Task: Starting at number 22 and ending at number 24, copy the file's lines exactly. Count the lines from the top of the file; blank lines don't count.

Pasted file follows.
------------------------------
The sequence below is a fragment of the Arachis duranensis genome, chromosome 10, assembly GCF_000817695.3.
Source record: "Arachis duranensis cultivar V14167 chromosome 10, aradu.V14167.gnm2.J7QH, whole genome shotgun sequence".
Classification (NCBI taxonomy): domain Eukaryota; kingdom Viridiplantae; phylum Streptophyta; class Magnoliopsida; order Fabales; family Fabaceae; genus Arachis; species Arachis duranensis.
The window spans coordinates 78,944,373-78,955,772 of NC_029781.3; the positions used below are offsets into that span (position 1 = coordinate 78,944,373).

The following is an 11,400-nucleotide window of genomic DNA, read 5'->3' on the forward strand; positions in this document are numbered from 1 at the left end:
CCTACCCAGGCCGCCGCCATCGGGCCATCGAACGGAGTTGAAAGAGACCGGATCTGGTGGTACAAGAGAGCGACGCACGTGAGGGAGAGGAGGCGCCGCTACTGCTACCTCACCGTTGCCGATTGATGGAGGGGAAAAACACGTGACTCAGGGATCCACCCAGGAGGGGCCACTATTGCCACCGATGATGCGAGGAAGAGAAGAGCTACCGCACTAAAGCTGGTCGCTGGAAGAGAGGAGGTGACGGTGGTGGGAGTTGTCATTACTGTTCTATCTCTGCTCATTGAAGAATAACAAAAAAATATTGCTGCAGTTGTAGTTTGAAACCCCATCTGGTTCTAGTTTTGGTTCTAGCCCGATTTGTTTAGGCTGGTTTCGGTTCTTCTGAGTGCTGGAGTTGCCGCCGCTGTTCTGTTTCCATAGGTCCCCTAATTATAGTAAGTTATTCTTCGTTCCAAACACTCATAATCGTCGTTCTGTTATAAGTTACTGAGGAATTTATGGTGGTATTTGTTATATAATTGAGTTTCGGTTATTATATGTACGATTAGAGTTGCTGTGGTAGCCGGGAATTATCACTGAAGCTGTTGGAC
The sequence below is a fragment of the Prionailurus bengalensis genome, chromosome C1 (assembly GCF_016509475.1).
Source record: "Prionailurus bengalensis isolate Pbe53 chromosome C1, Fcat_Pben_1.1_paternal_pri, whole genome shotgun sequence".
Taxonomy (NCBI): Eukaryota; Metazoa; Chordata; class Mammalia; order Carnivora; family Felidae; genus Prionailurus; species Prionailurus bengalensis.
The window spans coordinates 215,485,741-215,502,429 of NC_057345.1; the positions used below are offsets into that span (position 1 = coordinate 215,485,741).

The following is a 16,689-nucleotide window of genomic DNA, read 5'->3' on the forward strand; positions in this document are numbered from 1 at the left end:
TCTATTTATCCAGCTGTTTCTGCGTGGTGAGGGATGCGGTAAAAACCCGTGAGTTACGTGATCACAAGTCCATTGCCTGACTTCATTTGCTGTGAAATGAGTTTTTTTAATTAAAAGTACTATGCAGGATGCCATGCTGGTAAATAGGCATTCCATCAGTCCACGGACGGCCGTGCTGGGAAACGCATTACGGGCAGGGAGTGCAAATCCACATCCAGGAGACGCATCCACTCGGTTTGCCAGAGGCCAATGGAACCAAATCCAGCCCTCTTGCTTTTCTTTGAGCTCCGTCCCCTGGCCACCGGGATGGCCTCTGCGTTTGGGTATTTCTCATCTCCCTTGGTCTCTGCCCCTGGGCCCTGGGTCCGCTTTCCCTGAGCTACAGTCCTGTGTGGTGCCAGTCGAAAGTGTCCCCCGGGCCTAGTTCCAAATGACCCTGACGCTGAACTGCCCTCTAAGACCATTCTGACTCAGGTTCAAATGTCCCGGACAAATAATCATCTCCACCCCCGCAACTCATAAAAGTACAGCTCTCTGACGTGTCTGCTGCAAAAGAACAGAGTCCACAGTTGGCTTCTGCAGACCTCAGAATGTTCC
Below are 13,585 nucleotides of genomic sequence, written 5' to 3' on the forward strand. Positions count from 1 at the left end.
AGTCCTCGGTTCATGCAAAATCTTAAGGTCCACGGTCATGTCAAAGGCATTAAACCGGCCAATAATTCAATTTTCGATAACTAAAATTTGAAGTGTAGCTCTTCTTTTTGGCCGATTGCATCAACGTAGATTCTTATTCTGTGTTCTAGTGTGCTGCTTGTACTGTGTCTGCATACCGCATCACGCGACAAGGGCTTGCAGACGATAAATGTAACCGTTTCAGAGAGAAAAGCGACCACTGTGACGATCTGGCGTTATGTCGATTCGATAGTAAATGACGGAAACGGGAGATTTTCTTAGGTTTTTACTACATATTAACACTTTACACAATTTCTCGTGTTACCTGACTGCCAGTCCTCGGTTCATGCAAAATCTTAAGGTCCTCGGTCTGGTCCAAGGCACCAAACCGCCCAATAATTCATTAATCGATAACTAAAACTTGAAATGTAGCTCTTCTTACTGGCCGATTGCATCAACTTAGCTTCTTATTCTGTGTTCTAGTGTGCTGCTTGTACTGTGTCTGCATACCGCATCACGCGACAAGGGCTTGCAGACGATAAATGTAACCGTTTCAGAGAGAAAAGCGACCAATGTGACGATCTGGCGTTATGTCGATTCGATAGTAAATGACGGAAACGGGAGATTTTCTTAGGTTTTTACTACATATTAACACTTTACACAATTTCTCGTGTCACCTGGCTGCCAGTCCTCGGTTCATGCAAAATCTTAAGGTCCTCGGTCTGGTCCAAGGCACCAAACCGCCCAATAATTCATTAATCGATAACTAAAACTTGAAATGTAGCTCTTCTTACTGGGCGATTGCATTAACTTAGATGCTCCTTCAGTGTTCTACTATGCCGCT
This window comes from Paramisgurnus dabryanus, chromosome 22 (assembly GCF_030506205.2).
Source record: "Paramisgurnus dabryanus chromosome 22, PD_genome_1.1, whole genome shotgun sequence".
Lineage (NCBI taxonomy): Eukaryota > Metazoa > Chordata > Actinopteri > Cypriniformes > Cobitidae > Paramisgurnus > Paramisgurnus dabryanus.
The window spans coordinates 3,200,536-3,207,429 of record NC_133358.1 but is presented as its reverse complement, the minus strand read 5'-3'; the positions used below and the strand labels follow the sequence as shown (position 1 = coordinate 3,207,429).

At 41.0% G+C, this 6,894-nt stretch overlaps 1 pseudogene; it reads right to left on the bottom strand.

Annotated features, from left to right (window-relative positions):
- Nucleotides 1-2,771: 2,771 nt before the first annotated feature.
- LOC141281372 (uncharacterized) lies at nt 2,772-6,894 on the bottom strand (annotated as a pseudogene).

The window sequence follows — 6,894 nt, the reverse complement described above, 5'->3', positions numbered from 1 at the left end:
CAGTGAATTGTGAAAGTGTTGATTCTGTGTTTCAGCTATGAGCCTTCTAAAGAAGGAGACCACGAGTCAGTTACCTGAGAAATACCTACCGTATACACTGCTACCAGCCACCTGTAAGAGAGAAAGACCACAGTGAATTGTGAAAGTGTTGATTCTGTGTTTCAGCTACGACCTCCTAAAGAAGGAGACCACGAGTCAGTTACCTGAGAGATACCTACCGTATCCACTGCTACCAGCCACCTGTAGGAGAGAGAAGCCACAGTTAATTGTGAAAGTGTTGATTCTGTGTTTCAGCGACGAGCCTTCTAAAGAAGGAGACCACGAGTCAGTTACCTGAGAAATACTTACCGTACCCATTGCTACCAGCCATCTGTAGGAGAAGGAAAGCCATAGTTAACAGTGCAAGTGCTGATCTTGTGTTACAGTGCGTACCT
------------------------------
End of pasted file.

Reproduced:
- LOC141281372 (uncharacterized) lies at nt 2,772-6,894 on the bottom strand (annotated as a pseudogene).

The window sequence follows — 6,894 nt, the reverse complement described above, 5'->3', positions numbered from 1 at the left end:
CAGTGAATTGTGAAAGTGTTGATTCTGTGTTTCAGCTATGAGCCTTCTAAAGAAGGAGACCACGAGTCAGTTACCTGAGAAATACCTACCGTATACACTGCTACCAGCCACCTGTAAGAGAGAAAGACCACAGTGAATTGTGAAAGTGTTGATTCTGTGTTTCAGCTACGACCTCCTAAAGAAGGAGACCACGAGTCAGTTACCTGAGAGATACCTACCGTATCCACTGCTACCAGCCACCTGTAGGAGAGAGAAGCCACAGTTAATTGTGAAAGTGTTGATTCTGTGTTTCAGCGACGAGCCTTCTAAAGAAGGAGACCACGAGTCAGTTACCTGAGAAATACTTACCGTACCCATTGCTACCAGCCATCTGTAGGAGAAGGAAAGCCATAGTTAACAGTGCAAGTGCTGATCTTGTGTTACAGTGCGTACCT